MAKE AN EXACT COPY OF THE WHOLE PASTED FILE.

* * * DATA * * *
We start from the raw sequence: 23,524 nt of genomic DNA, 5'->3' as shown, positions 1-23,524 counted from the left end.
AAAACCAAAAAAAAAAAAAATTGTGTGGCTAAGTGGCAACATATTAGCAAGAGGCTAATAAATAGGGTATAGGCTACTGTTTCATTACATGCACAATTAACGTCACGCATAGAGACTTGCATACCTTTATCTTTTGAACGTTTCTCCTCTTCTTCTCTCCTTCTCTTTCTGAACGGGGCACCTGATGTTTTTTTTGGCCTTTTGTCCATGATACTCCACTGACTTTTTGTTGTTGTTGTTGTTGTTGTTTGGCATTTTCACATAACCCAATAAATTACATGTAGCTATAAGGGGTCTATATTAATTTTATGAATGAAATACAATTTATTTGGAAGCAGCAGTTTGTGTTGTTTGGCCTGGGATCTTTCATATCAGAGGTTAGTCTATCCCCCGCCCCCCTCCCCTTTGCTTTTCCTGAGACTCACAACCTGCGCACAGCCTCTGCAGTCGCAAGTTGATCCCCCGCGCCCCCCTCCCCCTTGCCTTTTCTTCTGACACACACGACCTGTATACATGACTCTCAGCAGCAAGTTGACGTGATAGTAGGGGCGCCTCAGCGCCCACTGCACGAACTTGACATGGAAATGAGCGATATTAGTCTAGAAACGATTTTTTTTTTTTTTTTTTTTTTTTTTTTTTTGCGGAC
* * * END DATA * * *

We start from the raw sequence: 23,524 nt of genomic DNA, 5'->3' as shown, positions 1-23,524 counted from the left end.
AAAACCAAAAAAAAAAAAAATTGTGTGGCTAAGTGGCAACATATTAGCAAGAGGCTAATAAATAGGGTATAGGCTACTGTTTCATTACATGCACAATTAACGTCACGCATAGAGACTTGCATACCTTTATCTTTTGAACGTTTCTCCTCTTCTTCTCTCCTTCTCTTTCTGAACGGGGCACCTGATGTTTTTTTTGGCCTTTTGTCCATGATACTCCACTGACTTTTTGTTGTTGTTGTTGTTGTTGTTTGGCATTTTCACATAACCCAATAAATTACATGTAGCTATAAGGGGTCTATATTAATTTTATGAATGAAATACAATTTATTTGGAAGCAGCAGTTTGTGTTGTTTGGCCTGGGATCTTTCATATCAGAGGTTAGTCTATCCCCCGCCCCCCTCCCCTTTGCTTTTCCTGAGACTCACAACCTGCGCACAGCCTCTGCAGTCGCAAGTTGATCCCCCGCGCCCCCCTCCCCCTTGCCTTTTCTTCTGACACACACGACCTGTATACATGACTCTCAGCAGCAAGTTGACGTGATAGTAGGGGCGCCTCAGCGCCCACTGCACGAACTTGACATGGAAATGAGCGATATTAGTCTAGAAACGATTTTTTTTTTTTTTTTTTTTTTTTTTTTTTTGCGGAC